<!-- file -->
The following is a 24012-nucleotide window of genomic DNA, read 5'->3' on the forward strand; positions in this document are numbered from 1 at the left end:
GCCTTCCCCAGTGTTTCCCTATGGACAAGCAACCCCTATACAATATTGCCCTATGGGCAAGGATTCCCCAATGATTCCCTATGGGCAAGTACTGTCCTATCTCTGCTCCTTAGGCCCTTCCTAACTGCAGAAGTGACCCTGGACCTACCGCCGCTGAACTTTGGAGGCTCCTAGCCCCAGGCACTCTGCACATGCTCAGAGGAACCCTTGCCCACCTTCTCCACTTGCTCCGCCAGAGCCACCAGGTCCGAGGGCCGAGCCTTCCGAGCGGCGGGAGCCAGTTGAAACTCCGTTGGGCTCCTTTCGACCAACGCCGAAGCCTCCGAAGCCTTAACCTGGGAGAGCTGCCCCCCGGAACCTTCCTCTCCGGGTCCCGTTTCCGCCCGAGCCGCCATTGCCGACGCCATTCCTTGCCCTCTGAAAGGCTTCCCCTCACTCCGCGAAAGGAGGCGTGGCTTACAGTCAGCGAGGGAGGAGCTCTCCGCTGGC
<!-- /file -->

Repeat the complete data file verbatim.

The following is a 24012-nucleotide window of genomic DNA, read 5'->3' on the forward strand; positions in this document are numbered from 1 at the left end:
GCCTTCCCCAGTGTTTCCCTATGGACAAGCAACCCCTATACAATATTGCCCTATGGGCAAGGATTCCCCAATGATTCCCTATGGGCAAGTACTGTCCTATCTCTGCTCCTTAGGCCCTTCCTAACTGCAGAAGTGACCCTGGACCTACCGCCGCTGAACTTTGGAGGCTCCTAGCCCCAGGCACTCTGCACATGCTCAGAGGAACCCTTGCCCACCTTCTCCACTTGCTCCGCCAGAGCCACCAGGTCCGAGGGCCGAGCCTTCCGAGCGGCGGGAGCCAGTTGAAACTCCGTTGGGCTCCTTTCGACCAACGCCGAAGCCTCCGAAGCCTTAACCTGGGAGAGCTGCCCCCCGGAACCTTCCTCTCCGGGTCCCGTTTCCGCCCGAGCCGCCATTGCCGACGCCATTCCTTGCCCTCTGAAAGGCTTCCCCTCACTCCGCGAAAGGAGGCGTGGCTTACAGTCAGCGAGGGAGGAGCTCTCCGCTGGC